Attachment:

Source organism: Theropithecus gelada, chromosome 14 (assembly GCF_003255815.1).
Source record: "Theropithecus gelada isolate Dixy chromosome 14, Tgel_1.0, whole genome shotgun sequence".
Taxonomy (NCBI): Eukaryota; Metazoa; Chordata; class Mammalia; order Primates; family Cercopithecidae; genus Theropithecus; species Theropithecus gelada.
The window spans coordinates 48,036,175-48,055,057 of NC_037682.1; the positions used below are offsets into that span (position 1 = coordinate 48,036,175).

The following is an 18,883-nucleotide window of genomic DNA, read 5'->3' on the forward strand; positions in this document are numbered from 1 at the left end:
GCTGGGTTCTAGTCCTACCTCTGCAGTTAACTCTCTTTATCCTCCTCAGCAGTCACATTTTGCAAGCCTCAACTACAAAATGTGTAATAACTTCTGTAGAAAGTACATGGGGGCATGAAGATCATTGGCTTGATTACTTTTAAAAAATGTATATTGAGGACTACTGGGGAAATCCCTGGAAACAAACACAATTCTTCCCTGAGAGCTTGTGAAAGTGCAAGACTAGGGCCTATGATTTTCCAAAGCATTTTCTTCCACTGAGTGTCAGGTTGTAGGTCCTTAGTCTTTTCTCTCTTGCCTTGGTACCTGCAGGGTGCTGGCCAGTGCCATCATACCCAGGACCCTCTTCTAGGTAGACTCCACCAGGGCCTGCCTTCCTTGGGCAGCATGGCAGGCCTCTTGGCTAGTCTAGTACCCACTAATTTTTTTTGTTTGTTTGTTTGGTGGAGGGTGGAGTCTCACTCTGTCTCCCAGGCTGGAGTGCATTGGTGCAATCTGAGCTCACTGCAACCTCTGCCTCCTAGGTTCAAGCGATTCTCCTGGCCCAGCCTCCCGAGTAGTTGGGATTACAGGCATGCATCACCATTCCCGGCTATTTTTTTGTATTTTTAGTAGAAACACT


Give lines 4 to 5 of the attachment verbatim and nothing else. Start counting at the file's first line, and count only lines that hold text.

The window spans coordinates 48,036,175-48,055,057 of NC_037682.1; the positions used below are offsets into that span (position 1 = coordinate 48,036,175).

The following is an 18,883-nucleotide window of genomic DNA, read 5'->3' on the forward strand; positions in this document are numbered from 1 at the left end: